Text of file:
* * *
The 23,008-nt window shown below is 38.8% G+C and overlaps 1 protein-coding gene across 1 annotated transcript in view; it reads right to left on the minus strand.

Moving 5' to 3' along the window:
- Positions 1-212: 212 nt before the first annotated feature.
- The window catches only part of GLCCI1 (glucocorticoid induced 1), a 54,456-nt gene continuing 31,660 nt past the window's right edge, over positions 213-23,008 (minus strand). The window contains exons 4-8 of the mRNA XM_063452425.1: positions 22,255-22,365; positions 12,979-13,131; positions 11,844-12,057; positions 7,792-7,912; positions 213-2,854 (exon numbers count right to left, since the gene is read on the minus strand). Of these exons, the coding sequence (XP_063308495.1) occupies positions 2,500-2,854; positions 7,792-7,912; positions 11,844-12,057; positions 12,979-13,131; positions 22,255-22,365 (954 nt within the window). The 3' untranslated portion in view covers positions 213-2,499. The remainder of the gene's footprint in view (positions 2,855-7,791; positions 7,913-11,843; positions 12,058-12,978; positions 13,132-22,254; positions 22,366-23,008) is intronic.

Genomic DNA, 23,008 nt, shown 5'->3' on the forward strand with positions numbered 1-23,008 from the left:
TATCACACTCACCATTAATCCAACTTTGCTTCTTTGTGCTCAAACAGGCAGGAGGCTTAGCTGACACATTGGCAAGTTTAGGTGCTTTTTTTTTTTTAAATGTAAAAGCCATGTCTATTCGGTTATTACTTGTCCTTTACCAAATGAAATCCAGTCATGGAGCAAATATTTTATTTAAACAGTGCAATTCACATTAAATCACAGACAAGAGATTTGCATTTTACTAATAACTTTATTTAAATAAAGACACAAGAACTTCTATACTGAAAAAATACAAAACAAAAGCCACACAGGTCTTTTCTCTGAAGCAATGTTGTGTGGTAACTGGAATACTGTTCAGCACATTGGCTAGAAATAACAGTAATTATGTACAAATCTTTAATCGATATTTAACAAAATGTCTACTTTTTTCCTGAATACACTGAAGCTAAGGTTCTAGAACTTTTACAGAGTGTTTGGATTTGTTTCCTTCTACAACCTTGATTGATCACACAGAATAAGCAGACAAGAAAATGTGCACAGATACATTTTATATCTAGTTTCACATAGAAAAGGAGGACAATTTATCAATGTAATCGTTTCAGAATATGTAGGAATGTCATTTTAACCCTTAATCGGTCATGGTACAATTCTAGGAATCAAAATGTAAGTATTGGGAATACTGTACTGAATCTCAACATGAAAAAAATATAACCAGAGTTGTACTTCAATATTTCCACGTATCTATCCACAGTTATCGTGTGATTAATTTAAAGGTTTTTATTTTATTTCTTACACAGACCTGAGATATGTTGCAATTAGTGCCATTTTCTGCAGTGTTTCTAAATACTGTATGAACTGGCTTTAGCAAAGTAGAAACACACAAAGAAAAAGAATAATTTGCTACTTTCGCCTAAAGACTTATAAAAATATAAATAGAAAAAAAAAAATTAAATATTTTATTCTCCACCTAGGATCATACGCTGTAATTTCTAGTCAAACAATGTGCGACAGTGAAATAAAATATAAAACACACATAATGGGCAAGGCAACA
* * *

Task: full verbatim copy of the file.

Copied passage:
The 23,008-nt window shown below is 38.8% G+C and overlaps 1 protein-coding gene across 1 annotated transcript in view; it reads right to left on the minus strand.

Moving 5' to 3' along the window:
- Positions 1-212: 212 nt before the first annotated feature.
- The window catches only part of GLCCI1 (glucocorticoid induced 1), a 54,456-nt gene continuing 31,660 nt past the window's right edge, over positions 213-23,008 (minus strand). The window contains exons 4-8 of the mRNA XM_063452425.1: positions 22,255-22,365; positions 12,979-13,131; positions 11,844-12,057; positions 7,792-7,912; positions 213-2,854 (exon numbers count right to left, since the gene is read on the minus strand). Of these exons, the coding sequence (XP_063308495.1) occupies positions 2,500-2,854; positions 7,792-7,912; positions 11,844-12,057; positions 12,979-13,131; positions 22,255-22,365 (954 nt within the window). The 3' untranslated portion in view covers positions 213-2,499. The remainder of the gene's footprint in view (positions 2,855-7,791; positions 7,913-11,843; positions 12,058-12,978; positions 13,132-22,254; positions 22,366-23,008) is intronic.

Genomic DNA, 23,008 nt, shown 5'->3' on the forward strand with positions numbered 1-23,008 from the left:
TATCACACTCACCATTAATCCAACTTTGCTTCTTTGTGCTCAAACAGGCAGGAGGCTTAGCTGACACATTGGCAAGTTTAGGTGCTTTTTTTTTTTTAAATGTAAAAGCCATGTCTATTCGGTTATTACTTGTCCTTTACCAAATGAAATCCAGTCATGGAGCAAATATTTTATTTAAACAGTGCAATTCACATTAAATCACAGACAAGAGATTTGCATTTTACTAATAACTTTATTTAAATAAAGACACAAGAACTTCTATACTGAAAAAATACAAAACAAAAGCCACACAGGTCTTTTCTCTGAAGCAATGTTGTGTGGTAACTGGAATACTGTTCAGCACATTGGCTAGAAATAACAGTAATTATGTACAAATCTTTAATCGATATTTAACAAAATGTCTACTTTTTTCCTGAATACACTGAAGCTAAGGTTCTAGAACTTTTACAGAGTGTTTGGATTTGTTTCCTTCTACAACCTTGATTGATCACACAGAATAAGCAGACAAGAAAATGTGCACAGATACATTTTATATCTAGTTTCACATAGAAAAGGAGGACAATTTATCAATGTAATCGTTTCAGAATATGTAGGAATGTCATTTTAACCCTTAATCGGTCATGGTACAATTCTAGGAATCAAAATGTAAGTATTGGGAATACTGTACTGAATCTCAACATGAAAAAAATATAACCAGAGTTGTACTTCAATATTTCCACGTATCTATCCACAGTTATCGTGTGATTAATTTAAAGGTTTTTATTTTATTTCTTACACAGACCTGAGATATGTTGCAATTAGTGCCATTTTCTGCAGTGTTTCTAAATACTGTATGAACTGGCTTTAGCAAAGTAGAAACACACAAAGAAAAAGAATAATTTGCTACTTTCGCCTAAAGACTTATAAAAATATAAATAGAAAAAAAAAAATTAAATATTTTATTCTCCACCTAGGATCATACGCTGTAATTTCTAGTCAAACAATGTGCGACAGTGAAATAAAATATAAAACACACATAATGGGCAAGGCAACA